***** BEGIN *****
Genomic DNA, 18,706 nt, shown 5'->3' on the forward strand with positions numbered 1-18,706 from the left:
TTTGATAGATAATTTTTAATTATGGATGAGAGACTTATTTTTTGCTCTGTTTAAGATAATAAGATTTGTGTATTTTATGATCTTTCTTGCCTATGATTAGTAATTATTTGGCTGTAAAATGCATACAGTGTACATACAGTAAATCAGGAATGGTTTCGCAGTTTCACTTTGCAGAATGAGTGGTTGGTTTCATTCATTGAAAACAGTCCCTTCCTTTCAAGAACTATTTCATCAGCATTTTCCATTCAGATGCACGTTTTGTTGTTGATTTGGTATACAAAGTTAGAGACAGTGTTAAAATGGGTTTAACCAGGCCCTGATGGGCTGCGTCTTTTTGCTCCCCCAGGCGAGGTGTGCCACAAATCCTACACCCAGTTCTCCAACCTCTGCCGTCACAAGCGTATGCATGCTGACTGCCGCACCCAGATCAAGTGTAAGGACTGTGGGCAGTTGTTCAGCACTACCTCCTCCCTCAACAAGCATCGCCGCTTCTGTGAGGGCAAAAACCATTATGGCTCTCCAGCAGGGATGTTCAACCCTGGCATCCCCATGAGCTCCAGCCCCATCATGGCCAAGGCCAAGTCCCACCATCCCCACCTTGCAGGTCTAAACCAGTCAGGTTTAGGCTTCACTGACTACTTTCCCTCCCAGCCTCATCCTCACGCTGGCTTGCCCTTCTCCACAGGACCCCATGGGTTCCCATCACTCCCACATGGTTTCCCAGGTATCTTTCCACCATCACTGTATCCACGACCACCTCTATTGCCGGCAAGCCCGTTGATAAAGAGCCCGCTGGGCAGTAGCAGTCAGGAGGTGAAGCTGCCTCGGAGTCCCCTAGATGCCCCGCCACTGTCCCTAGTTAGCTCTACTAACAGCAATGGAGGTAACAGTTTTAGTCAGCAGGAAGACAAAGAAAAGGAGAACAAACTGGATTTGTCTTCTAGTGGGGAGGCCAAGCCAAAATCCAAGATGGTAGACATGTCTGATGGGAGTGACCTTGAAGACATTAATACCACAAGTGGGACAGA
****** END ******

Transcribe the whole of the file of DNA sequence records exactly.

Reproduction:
Genomic DNA, 18,706 nt, shown 5'->3' on the forward strand with positions numbered 1-18,706 from the left:
TTTGATAGATAATTTTTAATTATGGATGAGAGACTTATTTTTTGCTCTGTTTAAGATAATAAGATTTGTGTATTTTATGATCTTTCTTGCCTATGATTAGTAATTATTTGGCTGTAAAATGCATACAGTGTACATACAGTAAATCAGGAATGGTTTCGCAGTTTCACTTTGCAGAATGAGTGGTTGGTTTCATTCATTGAAAACAGTCCCTTCCTTTCAAGAACTATTTCATCAGCATTTTCCATTCAGATGCACGTTTTGTTGTTGATTTGGTATACAAAGTTAGAGACAGTGTTAAAATGGGTTTAACCAGGCCCTGATGGGCTGCGTCTTTTTGCTCCCCCAGGCGAGGTGTGCCACAAATCCTACACCCAGTTCTCCAACCTCTGCCGTCACAAGCGTATGCATGCTGACTGCCGCACCCAGATCAAGTGTAAGGACTGTGGGCAGTTGTTCAGCACTACCTCCTCCCTCAACAAGCATCGCCGCTTCTGTGAGGGCAAAAACCATTATGGCTCTCCAGCAGGGATGTTCAACCCTGGCATCCCCATGAGCTCCAGCCCCATCATGGCCAAGGCCAAGTCCCACCATCCCCACCTTGCAGGTCTAAACCAGTCAGGTTTAGGCTTCACTGACTACTTTCCCTCCCAGCCTCATCCTCACGCTGGCTTGCCCTTCTCCACAGGACCCCATGGGTTCCCATCACTCCCACATGGTTTCCCAGGTATCTTTCCACCATCACTGTATCCACGACCACCTCTATTGCCGGCAAGCCCGTTGATAAAGAGCCCGCTGGGCAGTAGCAGTCAGGAGGTGAAGCTGCCTCGGAGTCCCCTAGATGCCCCGCCACTGTCCCTAGTTAGCTCTACTAACAGCAATGGAGGTAACAGTTTTAGTCAGCAGGAAGACAAAGAAAAGGAGAACAAACTGGATTTGTCTTCTAGTGGGGAGGCCAAGCCAAAATCCAAGATGGTAGACATGTCTGATGGGAGTGACCTTGAAGACATTAATACCACAAGTGGGACAGA